Before televisions and computers became household staples, Katy Park provided Wacoans with entertainment and a sense of community. Home to numerous minor league teams, the ballpark was also the site of a variety of other events—Wild West shows, boxing matches, and Paul Quinn Football—which today remain an important part of community memory.

Excitement at Katy Park began with its design by ballplayer Henry Fabian. He originated the raised pitcher’s mound, and came to Waco in 1904 to manage and partially own his first team: the Waco Tigers. Construction finished in time to host Waco’s first presidential visit by Teddy Roosevelt. On April 6, 1905, red, white, and blue bunting adorned Katy Park’s fences to greet Roosevelt as he spoke to thousands of Wacoans.

Fabian faced a serious challenge in the form of a local law banning “Sunday amusements” charging admission. After being arrested three times for scheduling games at Katy Park on Sundays, he took the matter to court and won at the state level. Sunday baseball became a staple elsewhere in Texas, but Fabian made no headway locally. He sold the Waco team to a local businessman in 1906. Renamed the Waco Navigators, the team made Waco baseball history when they tied Houston for the Texas League title in 1914, and won it outright for the next two years. However, when the club moved to Wichita Falls in 1919, Katy Park sat without a team for several years.

A new era of baseball in Katy Park began when the minor league Galveston Cubs moved to Waco in 1925. Though they never won a championship title, the Cubs had their fair share of exciting moments. Babe Ruth’s New York Yankees arrived in Waco in April 1929 to face off against the Cubs for a spring exhibition game. Crowds exceeded Katy Park’s four-thousand-seat capacity, prompting officials to get creative with overflow seating. These arrangements, however, did not prevent fans eager for Ruth’s autograph from interrupting the game. Though the Cubs lost, 13 to 3, fans still reminisce about watching Babe Ruth hit a line drive double straight into the crowd.

Katy Park witnessed other historic moments. In 1930, with the Cubs trailing in the eighth inning, outfielder Gene “Half-Pint” Rye hit three home runs—including a grand slam—in the same inning, a feat which today remains unsurpassed in baseball history. Also that year, the first night baseball game in Texas occurred at Katy Park on May 5, when the Negro Leagues’ Kansas City Monarchs battled the hometown Black Cardinals.

During and after the Great Depression, Katy Park continued to host baseball and other sporting events. The sprinter Jesse Owens brought his baseball club, the Portland Roses, to Waco in 1946. On two previous visits, the Olympian saw another Negro League game and ran a track and field clinic for local boys. Additionally, the boxer Joe Louis used a 1950 exhibition bout in Waco to announce he would not attempt to regain his heavyweight title. Baseball may have been Katy Park’s primary use, but it also severed the community in other ways.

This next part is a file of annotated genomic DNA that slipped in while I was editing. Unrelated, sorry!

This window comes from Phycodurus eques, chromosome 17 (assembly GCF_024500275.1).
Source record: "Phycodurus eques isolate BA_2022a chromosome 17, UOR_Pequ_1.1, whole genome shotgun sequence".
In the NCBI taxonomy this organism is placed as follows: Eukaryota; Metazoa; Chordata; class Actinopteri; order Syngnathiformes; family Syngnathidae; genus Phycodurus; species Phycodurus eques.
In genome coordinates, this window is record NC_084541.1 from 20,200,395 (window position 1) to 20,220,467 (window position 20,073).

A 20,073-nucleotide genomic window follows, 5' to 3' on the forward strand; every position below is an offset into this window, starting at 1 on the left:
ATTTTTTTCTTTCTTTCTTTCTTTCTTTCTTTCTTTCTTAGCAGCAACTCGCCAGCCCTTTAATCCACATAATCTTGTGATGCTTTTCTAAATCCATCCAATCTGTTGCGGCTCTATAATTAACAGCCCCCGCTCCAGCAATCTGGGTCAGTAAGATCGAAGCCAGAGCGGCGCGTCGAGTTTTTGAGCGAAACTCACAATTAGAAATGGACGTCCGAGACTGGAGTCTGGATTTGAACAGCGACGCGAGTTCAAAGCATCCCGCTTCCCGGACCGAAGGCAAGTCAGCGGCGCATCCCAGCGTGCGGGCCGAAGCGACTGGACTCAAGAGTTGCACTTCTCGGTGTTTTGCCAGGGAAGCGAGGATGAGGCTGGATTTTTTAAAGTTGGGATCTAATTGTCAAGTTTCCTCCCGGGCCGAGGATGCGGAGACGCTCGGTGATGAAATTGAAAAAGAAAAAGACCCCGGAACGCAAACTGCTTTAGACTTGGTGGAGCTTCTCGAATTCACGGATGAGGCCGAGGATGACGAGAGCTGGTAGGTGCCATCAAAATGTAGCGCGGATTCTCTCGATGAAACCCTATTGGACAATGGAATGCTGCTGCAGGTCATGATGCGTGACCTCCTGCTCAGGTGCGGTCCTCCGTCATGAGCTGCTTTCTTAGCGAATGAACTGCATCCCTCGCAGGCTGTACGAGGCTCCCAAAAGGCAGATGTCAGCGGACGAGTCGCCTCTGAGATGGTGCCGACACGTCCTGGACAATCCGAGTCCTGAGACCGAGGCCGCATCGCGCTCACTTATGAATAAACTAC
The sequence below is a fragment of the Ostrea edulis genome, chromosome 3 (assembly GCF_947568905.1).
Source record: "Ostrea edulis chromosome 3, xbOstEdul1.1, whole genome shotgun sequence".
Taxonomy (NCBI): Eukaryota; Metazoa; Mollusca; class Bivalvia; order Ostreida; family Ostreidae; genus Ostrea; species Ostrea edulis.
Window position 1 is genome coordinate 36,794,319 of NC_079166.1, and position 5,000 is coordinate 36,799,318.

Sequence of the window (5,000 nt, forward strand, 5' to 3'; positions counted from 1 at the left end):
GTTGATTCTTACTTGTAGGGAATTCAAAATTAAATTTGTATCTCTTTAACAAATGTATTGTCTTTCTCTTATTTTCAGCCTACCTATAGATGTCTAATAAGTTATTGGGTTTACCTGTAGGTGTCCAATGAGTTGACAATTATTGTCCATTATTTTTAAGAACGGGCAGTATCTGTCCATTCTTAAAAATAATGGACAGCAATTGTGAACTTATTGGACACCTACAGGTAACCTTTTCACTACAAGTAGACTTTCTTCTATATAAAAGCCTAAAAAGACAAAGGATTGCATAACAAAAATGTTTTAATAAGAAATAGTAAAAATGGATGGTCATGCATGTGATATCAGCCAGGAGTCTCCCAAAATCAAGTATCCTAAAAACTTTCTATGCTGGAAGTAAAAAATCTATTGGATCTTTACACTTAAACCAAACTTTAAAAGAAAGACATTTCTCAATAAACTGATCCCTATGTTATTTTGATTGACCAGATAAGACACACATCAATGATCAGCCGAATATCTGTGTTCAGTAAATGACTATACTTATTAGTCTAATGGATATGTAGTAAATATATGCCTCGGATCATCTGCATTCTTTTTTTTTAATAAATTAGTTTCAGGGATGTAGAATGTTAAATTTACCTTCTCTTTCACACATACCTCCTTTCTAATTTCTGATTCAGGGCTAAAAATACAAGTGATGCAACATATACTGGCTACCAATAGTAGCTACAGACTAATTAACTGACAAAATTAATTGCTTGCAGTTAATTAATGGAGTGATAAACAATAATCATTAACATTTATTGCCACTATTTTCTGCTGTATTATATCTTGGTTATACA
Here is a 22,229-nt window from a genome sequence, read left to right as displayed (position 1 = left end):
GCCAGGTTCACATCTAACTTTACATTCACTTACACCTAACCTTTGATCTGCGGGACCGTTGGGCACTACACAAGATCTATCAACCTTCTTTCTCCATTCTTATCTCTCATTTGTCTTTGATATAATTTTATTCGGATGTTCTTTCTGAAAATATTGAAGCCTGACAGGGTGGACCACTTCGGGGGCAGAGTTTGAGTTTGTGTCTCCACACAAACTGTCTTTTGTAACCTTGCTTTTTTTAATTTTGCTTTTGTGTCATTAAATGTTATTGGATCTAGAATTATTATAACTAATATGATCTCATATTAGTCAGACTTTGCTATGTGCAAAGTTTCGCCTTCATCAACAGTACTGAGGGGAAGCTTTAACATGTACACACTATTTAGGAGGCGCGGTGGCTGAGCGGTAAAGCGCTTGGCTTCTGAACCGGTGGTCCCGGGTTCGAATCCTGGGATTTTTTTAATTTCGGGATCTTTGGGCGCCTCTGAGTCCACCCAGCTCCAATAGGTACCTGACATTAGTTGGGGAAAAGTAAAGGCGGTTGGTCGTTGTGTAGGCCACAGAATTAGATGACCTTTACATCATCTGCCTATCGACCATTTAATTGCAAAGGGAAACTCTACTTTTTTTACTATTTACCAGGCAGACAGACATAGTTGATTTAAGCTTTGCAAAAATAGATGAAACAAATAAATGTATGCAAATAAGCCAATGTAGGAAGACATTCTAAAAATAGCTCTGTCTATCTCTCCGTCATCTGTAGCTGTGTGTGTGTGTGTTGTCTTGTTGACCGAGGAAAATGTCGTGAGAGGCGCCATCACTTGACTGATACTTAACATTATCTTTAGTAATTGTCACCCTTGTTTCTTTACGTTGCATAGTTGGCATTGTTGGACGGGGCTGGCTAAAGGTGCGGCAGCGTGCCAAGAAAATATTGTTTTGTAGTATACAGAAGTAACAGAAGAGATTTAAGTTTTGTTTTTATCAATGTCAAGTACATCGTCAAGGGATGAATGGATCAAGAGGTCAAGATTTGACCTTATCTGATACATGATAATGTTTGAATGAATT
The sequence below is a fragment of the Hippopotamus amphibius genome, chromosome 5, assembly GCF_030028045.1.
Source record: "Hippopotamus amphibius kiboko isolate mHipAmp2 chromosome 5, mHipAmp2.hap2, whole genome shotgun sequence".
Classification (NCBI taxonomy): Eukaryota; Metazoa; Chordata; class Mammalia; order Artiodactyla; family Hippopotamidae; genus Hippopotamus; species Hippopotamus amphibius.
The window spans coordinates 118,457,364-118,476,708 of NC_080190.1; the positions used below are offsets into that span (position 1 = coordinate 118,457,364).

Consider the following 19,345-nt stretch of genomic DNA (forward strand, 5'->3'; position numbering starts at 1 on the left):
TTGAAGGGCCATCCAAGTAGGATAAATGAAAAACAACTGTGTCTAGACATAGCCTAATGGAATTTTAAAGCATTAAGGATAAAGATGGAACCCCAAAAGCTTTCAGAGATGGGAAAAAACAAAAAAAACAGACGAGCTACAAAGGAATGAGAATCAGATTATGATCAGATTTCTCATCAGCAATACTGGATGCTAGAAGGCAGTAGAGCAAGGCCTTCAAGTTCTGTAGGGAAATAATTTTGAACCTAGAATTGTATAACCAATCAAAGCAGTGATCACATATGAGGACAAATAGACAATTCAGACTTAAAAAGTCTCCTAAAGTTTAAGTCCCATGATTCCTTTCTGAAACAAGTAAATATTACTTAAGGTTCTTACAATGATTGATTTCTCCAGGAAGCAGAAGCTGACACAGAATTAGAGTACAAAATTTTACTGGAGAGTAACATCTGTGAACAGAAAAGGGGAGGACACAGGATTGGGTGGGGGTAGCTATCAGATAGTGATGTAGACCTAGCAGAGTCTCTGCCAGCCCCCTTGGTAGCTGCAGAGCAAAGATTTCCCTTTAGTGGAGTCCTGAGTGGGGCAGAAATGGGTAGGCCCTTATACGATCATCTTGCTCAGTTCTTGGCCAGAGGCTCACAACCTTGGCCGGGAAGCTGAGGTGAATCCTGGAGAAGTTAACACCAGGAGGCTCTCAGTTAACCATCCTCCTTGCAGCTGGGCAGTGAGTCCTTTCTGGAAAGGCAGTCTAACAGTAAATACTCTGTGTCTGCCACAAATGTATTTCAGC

A postwar baseball boom reinvigorated the game in Texas and in 1947 the Waco Dons launched as a minor league team. The next year they gained affiliation with Pittsburgh and became the Waco Pirates, and it seemed as though things were on the rise for baseball in Waco. After two playoff seasons, the Pirates entered a slump, and in 1953 a devastating F5 tornado tore through Waco, destroying much of downtown, including Katy Park. Park owner A. H. Kirksey, determined to prevent the demise of Waco baseball, poured $400,000 into rebuilding the park and it was ready for opening day in 1954. The following year, the Waco Pirates played their best slate of games yet, accumulating one of the best season records in minor league history and claiming the Big State League title.

Despite Kirksey’s efforts, attendance dropped at Katy Park following the 1954 season as the rise of Little League ball and the increasing popularity of television drew attention elsewhere. In 1956, the Pirates played their last game in Waco. About a decade later, the city razed the park to create space for a parking lot.

For nearly half a century, Katy Park stood as a centerpiece of the Waco community and a hallmark of Texas sports. In fall 2020, the site of Katy Park, now a property included in the Magnolia Market complex, will host a new field, Katy Ballpark at the Silos. The long legacy of Katy Park lives on.



African American Baseball Teams
George Coffey speaks of the African American baseballs teams that would play at Katy Park in the 1940s. ~ Source: Coffey, George, interviewed by Aaron Ward, April 6, 2002, in Waco, Texas. Baylor University Institute for Oral History, Waco, TX. View...
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Ballgames at Katy Park
Johnny Appell tells about the popularity of the games at Katy Park during the Depression. ~ Source: Appell, Johnny and Beth, interviewed by Mark Firmin, November 3, 2008, in Waco, Texas. Baylor University Institute for Oral History, Waco, TX. View...
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